Boston under new leadership, a barrage of bills at the state level, and can NY inspire the rest of US?
Three of the six currently-announced candidates are city councilors who supported creating a Boston Cannabis Board that was independent of the mayor’s office.
The state’s cannabis laws prioritize dispensary license “equity applicants,” which are people from communities that have endured the brunt of the damage caused by drug enforcement. The independent Cannabis Board is intended, in part, to ensure a 1:1 ratio in approvals of equitable and non-equitable applicants.
John Barros, who resigned as the city’s Economic Development Chief to announce his bid, has yet to formally speak on cannabis as a mayoral candidate. Barros previously said he supports a licensing ratio of 1-to-1 between equity applicants and non-equity applicants, when the City Council raised the issue of equity in late 2019. At that same time, Barros said the real problem was a lack of applicants, claiming that only one company that qualifies as equitable had ever applied for a license in Boston.
Despite Barros’ lackluster enthusiasm, the council was able to reach an agreement with then-Mayor Marty Walsh to establish an independent cannabis license board for the city that would focus on equitable licensing. The Boston Cannabis Board started approving dispensary licenses in August, 2020. Since then, approvals have been pretty even between equity and non-equity applicants, at 14 and 15, respectively.
State Rep. Jon Santiago is also in the running. He has not weighed in on Boston’s efforts for equitable licensing, but as a state legislator he voted in favor of a bill to increase the state’s regulatory oversight on community agreements for cannabis dispensaries.
First time candidate Michael Bianchi has yet to publicly declare his position on current cannabis policy.
Mayor Kim Janey, who was only recently sworn in, has yet to say whether or not she will run for reelection this fall, but it’s easy to imagine where she stands on the issue of equitable dispensary licensing, considering she led the effort to create an independent board.
At this point, Janey intends to keep the Cannabis Board operating as is, according to a spokesperson from her office.
Equitable licensing or not, there is still a dearth of places in the Commonwealth where non-property owners can legally smoke, which is one of many examples of how the cannabis industry remains undressed around here.
State Sen. Julian Cyr Submitted a bill last month to legalize cannabis lounges, which would likely solve the problem of not having a place to legally smoke, at least for affluent smokers (who most likely do not otherwise have to worry about law enforcement). Cyr’s bill is his second attempt to legalize public consumption after his previous bill failed to make it to a floor vote before the end of the 2020 session.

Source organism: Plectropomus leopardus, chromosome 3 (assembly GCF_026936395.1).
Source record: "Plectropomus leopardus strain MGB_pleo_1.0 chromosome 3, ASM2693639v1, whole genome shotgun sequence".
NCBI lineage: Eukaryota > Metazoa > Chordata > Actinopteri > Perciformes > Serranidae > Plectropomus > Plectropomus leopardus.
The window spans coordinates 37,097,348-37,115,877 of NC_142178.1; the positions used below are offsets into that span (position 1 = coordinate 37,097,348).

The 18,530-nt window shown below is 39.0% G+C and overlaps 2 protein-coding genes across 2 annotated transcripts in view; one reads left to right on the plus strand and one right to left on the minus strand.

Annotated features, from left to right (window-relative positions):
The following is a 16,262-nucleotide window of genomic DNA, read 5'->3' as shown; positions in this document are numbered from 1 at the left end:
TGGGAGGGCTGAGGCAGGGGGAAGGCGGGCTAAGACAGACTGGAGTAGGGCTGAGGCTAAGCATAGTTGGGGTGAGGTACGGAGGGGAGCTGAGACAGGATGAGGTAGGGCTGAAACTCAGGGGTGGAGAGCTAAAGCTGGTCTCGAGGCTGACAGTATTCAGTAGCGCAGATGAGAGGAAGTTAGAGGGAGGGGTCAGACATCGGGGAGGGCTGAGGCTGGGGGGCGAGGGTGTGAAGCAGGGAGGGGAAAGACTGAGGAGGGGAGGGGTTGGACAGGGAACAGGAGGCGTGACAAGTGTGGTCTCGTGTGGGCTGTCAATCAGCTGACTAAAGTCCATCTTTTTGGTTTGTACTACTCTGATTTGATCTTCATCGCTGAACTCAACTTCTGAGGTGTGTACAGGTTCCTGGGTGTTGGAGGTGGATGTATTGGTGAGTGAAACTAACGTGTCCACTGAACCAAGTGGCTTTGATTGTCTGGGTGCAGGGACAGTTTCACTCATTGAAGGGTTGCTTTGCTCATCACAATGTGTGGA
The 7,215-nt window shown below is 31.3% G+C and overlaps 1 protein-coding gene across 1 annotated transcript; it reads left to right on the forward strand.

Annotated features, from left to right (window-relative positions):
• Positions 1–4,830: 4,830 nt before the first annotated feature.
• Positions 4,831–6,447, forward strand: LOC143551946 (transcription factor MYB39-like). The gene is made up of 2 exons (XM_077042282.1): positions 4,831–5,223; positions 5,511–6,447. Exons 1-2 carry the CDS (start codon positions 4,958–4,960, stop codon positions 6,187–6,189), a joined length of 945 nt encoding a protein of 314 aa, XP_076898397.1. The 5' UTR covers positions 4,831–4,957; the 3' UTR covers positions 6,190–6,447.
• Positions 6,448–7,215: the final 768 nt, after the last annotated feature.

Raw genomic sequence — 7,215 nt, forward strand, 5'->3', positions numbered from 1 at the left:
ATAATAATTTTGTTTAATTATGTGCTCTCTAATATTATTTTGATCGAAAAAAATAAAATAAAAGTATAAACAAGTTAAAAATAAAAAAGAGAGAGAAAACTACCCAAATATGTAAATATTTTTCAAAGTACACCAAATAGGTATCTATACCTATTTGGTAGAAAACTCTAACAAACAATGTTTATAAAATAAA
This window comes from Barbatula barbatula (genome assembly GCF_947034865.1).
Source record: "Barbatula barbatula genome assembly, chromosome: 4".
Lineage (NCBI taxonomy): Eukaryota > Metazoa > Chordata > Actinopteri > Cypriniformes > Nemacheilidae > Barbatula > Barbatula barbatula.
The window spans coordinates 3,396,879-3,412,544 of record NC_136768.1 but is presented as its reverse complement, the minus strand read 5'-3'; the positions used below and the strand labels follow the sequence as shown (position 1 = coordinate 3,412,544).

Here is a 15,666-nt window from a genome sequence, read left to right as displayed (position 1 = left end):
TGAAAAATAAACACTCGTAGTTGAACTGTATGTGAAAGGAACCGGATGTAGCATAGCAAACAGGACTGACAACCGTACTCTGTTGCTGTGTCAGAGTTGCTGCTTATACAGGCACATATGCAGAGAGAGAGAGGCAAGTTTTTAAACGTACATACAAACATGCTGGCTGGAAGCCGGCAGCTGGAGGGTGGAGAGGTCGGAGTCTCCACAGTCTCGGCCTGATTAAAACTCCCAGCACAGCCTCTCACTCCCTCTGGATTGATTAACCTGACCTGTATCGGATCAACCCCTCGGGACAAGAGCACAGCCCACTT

Similarly, there are at least 90 bills between the state House and Senate addressing this realm. Some call for increased restrictions, while others cover equitable licenses and municipal host agreements.
With a legislature that commonly leaves most bills in committee without a floor vote, not to mention a Republican governor who has never been enthusiastic about legalized marijuana, substantial change may have to wait until the 2022 election cycle.
Depending on the amount of faith one puts in the Democrats’ ability to pass progressive legislation, there could be reason for optimism in regards to cannabis legalization.
In an April 3rd interview with Politico, Democratic Senate Leader Chuck Schumer pledged to push a marijuana legalization bill through the Senate. The New York congressman said that he was hoping that New York legalizing recreational cannabis through the legislature would serve as an example that there is now political will in the country for federal-level legalization.
Meanwhile, the Democrat-controlled US House passed a decriminalization bill in late 2020, but at the time Mitch McConnell’s Republican majority in the Senate meant the bill was dead on arrival in the upper House. Now that the Democrats narrowly control both bodies, there is a chance that legalization could actually make it to President Joe Biden’s desk.
Aside from legalization, House member and former Boston City Councilor Ayanna Pressley recently resubmitted the People’s Justice Guarantee, which is a comprehensive criminal justice reform bill that includes provisions to expunge drug arrests related to cannabis.
“In this moment, we have an opportunity and responsibility to pursue bold, structural reforms that shift resources away from institutions that perpetuate brutality and injustice and invest in solutions that promote community safety and center the dignity and humanity of all people,” Pressley said in a media release accompanying her re-submission of the bill.
As with most things involving the Democratic majority, professed intent and actual results can vary greatly—just ask the White House staffers who were recently fired for past marijuana use.